one reason I like playing twine games…

After Playing Reset by Lydia Neon I realized how much I fucking love playing well-crafted twine games.

Playing twine games requires skill….really…it does.

Good twine not only engages me as literature, but as a unique medium which requires a unique palette of skills to be enjoyed thoroughly. It rewards a kind of reading that I’ve never employed elsewhere.

In the twine world I am alert. I am feeling in the dark for corners and walls and passageways with my hands.

This is not something I do slowly. If I move too slowly, I falter; I cease to feel the forward motion of the game.

I scan to see if I’ve been in a passage-place before, knowing that if I do not read carefully enough, I will miss entire branches of the story, or as is the case with Reset, or howling dogs, or other games with beautiful tucked-away endings, I could miss beating the game. I emphasize “enough” because that “enough” differentiates twine reading from other kinds of reading. When the enough is reached and the certainty bell dings, I can move on. That doesn’t mean, necessarily, that I’ve read every familiar word again or as carefully as I did the first time I saw it.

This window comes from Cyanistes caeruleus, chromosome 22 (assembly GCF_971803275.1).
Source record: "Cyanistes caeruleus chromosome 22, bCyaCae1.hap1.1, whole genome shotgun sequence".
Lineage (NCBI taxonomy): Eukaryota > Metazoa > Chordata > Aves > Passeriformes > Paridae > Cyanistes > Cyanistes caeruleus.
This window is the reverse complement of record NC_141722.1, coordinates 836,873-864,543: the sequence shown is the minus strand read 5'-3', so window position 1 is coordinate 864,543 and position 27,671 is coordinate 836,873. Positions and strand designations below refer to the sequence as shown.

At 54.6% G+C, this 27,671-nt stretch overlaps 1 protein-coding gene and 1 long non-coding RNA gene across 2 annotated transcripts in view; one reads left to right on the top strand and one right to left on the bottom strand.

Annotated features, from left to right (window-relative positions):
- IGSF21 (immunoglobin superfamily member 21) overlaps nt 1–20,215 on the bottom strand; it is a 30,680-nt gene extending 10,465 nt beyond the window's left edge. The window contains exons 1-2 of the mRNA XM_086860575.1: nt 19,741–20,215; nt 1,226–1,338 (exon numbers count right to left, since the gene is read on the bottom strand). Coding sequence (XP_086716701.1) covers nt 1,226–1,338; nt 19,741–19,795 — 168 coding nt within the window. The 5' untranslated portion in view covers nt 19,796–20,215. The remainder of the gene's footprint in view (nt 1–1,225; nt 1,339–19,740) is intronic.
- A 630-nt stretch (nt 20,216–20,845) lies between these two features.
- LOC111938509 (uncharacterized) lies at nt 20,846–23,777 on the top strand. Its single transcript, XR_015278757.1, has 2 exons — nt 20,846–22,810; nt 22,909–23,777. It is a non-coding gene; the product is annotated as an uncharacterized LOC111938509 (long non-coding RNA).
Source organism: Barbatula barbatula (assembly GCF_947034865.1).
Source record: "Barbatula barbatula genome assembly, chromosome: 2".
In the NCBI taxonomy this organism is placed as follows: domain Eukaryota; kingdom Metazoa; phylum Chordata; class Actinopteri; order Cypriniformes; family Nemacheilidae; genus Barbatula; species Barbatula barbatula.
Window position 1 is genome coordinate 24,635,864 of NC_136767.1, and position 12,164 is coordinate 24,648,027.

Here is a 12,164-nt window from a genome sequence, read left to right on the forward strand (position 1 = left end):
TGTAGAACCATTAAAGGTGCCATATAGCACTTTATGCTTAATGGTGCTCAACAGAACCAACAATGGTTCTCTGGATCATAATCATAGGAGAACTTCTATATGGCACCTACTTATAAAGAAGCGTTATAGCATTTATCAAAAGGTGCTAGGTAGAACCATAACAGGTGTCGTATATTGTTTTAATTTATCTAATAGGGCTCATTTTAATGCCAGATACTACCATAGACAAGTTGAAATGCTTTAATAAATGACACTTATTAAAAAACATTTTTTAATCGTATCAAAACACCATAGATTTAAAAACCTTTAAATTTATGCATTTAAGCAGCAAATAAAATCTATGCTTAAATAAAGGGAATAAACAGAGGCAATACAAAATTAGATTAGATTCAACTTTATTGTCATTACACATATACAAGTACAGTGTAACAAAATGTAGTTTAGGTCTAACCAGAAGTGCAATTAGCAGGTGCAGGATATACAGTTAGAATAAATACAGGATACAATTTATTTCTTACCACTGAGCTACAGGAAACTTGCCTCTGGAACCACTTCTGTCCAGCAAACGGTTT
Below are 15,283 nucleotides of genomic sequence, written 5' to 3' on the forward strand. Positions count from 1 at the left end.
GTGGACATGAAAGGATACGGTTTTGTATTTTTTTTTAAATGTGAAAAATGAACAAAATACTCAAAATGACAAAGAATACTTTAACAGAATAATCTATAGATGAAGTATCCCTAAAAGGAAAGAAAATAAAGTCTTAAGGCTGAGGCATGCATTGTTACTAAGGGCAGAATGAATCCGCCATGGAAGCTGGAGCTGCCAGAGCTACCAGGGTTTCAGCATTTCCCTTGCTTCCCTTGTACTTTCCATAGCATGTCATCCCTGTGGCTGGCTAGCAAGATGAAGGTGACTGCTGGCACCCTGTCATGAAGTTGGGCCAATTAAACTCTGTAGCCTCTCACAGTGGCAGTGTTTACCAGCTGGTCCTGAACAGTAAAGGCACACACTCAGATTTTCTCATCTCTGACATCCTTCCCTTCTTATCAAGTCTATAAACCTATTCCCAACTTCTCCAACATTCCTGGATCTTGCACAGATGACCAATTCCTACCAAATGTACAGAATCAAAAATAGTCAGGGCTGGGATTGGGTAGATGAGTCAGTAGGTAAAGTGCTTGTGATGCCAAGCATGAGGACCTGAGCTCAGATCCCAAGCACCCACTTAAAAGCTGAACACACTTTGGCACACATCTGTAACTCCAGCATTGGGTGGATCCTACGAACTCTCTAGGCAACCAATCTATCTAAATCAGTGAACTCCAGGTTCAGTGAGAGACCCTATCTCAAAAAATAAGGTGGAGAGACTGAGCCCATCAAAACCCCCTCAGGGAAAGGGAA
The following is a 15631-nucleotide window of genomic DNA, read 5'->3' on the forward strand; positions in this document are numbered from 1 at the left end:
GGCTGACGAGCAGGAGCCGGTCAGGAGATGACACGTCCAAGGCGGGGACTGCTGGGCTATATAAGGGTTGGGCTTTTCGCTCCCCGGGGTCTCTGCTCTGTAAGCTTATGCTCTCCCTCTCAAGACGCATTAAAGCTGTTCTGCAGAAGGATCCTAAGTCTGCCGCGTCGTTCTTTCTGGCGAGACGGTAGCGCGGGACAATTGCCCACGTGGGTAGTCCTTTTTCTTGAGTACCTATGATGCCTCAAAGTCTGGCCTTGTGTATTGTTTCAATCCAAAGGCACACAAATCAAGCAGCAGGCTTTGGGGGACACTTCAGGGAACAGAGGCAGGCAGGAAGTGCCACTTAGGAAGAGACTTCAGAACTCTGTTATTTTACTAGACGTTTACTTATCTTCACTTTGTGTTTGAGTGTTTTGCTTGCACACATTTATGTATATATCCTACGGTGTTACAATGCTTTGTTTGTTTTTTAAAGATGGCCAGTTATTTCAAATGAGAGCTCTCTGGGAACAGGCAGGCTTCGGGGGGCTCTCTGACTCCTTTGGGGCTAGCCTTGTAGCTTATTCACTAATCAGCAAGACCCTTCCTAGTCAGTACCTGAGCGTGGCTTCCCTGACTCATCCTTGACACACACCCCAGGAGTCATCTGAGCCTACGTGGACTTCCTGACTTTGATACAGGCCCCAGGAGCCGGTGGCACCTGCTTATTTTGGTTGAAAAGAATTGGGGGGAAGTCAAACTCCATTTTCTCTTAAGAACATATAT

This scanning feels great because it invokes a place in my mind that is deeper than working memory. I feel like I’ve gained “expertise” of a kind in a particular game. When I visit a passage that is familiar but sneakily different from previous passages I sense both the unique and the familiar as quickly as, well, as I’ve said elsewhere, as a skilled guitar player tunes a guitar–without faltering, without second-guessing. I just feel the node map grow and come together in my mind unto a point of deeply satisfactory completion.

My eyes jump to the newness and my cursor darts to fresh links.

However, this scanning process is pleasurable in all twine games, be they linear or elaborately branched.

Scanning is an aesthetic experience. How fast does it take me to feel out the structure of the game? What level of care on my part is required to assess whether I’ve been to a passage before? Can I anticipate whether a link will take me to a new place or to a familiar one?

My games, and many good twine games, (Marras’ mom is home, and swampmaiden’s Spending Money come to mind) are more deliberately linear and/or quick to feel out. And that is part of their character. They feel open. Transparent. Spacious.

So I would encourage you to play more than one twine game (preferably more than two) to get a sense of what I mean. This pleasure compounds with the number of great games you play.